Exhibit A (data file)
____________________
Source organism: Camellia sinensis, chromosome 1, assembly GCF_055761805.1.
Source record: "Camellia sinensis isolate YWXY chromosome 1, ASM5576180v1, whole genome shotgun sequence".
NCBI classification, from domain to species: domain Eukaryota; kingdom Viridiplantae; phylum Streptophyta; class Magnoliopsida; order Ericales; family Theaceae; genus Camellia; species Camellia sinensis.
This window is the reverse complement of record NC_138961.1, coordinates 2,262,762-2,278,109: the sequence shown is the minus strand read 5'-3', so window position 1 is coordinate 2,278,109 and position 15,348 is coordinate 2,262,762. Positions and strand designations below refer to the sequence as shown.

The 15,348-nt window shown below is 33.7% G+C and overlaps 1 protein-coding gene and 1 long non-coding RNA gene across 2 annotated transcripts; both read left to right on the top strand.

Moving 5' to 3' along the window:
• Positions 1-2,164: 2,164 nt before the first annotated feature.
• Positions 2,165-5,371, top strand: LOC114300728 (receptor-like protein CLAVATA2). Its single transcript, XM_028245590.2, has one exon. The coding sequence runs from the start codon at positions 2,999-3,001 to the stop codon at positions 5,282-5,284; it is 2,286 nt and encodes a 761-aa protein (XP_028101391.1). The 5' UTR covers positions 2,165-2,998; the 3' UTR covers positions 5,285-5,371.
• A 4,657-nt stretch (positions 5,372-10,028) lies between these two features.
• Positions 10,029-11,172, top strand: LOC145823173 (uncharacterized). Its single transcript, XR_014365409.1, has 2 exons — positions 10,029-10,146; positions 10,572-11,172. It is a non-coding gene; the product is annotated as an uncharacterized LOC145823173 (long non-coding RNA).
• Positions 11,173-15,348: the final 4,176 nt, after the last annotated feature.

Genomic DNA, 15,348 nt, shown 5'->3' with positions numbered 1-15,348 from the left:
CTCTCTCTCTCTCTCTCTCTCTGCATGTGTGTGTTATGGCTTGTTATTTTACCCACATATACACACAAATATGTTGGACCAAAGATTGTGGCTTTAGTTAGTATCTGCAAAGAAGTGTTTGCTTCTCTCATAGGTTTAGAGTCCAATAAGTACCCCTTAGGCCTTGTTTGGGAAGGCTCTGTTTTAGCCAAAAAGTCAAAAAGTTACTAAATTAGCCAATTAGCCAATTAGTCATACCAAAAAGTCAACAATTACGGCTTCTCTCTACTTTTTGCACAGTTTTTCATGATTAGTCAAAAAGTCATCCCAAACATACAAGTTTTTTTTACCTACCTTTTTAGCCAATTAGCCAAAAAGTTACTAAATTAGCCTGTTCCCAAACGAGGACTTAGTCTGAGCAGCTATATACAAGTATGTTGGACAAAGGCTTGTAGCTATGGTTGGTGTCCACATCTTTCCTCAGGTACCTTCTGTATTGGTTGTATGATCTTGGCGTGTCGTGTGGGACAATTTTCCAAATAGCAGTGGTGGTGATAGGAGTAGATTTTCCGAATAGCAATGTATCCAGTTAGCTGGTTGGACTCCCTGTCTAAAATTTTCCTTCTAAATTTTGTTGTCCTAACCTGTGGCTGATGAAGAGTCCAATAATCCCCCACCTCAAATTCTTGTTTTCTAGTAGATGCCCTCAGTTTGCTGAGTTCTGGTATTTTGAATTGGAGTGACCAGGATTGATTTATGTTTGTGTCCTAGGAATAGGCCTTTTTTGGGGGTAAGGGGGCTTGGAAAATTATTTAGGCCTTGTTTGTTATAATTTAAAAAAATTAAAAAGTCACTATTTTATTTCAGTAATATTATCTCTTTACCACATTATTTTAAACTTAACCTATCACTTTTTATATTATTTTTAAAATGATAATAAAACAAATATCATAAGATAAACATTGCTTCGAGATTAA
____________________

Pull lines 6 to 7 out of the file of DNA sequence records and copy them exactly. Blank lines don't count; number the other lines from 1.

Moving 5' to 3' along the window:
• Positions 1-2,164: 2,164 nt before the first annotated feature.